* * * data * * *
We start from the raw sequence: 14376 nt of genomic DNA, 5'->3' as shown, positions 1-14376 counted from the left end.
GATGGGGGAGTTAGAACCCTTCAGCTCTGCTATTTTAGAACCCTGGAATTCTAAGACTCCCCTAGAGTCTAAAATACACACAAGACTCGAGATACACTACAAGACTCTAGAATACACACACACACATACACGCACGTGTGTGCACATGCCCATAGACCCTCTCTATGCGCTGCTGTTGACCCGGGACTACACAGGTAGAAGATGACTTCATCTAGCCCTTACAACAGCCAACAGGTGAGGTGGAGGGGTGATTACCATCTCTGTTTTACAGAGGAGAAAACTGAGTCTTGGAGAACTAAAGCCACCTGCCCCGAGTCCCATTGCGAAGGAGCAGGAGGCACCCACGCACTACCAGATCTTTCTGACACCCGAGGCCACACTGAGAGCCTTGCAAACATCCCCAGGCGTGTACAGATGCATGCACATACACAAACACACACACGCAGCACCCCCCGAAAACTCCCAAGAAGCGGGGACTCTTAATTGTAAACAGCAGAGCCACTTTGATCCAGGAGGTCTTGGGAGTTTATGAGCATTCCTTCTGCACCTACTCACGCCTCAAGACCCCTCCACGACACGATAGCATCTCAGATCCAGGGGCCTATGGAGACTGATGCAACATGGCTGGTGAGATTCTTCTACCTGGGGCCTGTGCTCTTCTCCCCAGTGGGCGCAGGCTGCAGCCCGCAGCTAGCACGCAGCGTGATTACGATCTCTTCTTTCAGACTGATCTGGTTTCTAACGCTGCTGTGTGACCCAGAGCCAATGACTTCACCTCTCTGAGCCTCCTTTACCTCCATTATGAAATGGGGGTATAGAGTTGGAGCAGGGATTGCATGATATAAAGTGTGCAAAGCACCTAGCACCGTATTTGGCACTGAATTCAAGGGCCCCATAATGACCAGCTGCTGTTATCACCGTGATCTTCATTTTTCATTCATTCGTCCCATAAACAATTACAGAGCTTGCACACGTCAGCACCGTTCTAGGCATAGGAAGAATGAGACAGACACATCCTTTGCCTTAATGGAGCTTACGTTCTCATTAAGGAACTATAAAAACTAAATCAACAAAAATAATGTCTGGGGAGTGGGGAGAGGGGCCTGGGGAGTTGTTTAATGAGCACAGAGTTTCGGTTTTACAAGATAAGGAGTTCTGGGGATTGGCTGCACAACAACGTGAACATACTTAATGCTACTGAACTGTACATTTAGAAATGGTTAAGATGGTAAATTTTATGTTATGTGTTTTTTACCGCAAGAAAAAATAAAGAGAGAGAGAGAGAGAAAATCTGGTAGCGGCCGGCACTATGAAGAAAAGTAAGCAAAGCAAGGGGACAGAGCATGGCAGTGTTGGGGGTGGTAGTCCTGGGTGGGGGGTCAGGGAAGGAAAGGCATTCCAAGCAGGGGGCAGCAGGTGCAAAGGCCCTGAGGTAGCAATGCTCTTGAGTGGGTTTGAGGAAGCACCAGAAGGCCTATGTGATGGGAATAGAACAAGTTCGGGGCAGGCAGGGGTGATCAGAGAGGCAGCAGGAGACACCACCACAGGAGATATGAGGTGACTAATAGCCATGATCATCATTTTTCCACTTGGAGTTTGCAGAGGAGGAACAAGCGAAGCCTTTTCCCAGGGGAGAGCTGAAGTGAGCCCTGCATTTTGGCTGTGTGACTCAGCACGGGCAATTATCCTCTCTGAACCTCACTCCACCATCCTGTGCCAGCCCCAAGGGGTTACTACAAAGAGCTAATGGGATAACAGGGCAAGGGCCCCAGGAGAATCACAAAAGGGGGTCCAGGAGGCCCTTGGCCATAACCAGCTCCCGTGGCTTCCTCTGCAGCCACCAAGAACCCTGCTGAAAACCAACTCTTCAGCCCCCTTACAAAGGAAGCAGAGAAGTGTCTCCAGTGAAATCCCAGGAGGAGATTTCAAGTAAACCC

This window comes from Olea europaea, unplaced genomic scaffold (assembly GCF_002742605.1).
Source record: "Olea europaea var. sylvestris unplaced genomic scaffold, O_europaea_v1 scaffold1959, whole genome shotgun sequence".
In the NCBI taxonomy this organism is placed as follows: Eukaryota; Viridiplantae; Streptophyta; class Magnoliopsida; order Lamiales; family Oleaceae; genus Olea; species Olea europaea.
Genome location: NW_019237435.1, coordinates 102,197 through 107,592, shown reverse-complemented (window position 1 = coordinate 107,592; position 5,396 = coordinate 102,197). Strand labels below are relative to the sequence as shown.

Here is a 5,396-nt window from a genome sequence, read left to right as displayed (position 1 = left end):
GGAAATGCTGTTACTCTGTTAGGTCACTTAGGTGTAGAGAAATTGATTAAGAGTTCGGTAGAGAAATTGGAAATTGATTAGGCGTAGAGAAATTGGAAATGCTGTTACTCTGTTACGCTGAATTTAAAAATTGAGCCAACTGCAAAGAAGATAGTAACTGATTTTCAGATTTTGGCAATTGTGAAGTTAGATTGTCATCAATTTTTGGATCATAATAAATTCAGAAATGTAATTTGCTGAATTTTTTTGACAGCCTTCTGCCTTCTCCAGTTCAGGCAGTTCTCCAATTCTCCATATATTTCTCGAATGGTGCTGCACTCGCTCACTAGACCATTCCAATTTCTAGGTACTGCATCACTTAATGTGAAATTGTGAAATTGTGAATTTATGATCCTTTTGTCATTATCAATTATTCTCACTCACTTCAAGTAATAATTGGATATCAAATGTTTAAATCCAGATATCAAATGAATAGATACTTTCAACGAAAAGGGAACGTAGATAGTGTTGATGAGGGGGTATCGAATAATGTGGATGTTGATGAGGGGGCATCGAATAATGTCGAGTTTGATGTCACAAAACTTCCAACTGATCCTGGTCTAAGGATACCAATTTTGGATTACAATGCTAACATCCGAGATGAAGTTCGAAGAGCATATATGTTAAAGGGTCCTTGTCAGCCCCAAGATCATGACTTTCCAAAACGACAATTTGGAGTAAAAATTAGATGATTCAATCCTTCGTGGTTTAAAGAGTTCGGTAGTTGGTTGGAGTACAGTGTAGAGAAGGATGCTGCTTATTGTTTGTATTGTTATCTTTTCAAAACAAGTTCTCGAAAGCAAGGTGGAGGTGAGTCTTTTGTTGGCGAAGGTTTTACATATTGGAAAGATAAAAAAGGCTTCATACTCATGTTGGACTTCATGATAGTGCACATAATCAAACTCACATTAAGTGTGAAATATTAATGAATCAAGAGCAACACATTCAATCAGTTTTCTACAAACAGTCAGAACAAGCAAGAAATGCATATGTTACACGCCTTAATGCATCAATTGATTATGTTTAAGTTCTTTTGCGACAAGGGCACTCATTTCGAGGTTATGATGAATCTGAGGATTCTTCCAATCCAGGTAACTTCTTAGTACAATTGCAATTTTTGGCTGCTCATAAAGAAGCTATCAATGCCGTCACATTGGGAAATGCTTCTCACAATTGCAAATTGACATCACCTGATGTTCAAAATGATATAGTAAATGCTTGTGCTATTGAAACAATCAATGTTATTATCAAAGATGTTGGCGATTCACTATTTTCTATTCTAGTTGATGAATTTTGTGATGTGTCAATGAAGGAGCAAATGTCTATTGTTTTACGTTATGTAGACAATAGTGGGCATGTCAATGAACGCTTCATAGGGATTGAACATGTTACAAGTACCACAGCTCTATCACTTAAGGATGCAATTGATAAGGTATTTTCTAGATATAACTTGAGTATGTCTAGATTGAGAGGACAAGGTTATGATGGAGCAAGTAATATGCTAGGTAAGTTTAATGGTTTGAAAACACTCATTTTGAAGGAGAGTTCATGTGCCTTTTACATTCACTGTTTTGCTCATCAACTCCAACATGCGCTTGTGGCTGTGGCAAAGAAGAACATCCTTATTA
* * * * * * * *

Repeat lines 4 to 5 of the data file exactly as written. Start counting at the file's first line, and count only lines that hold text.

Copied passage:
Source record: "Olea europaea var. sylvestris unplaced genomic scaffold, O_europaea_v1 scaffold1959, whole genome shotgun sequence".
In the NCBI taxonomy this organism is placed as follows: Eukaryota; Viridiplantae; Streptophyta; class Magnoliopsida; order Lamiales; family Oleaceae; genus Olea; species Olea europaea.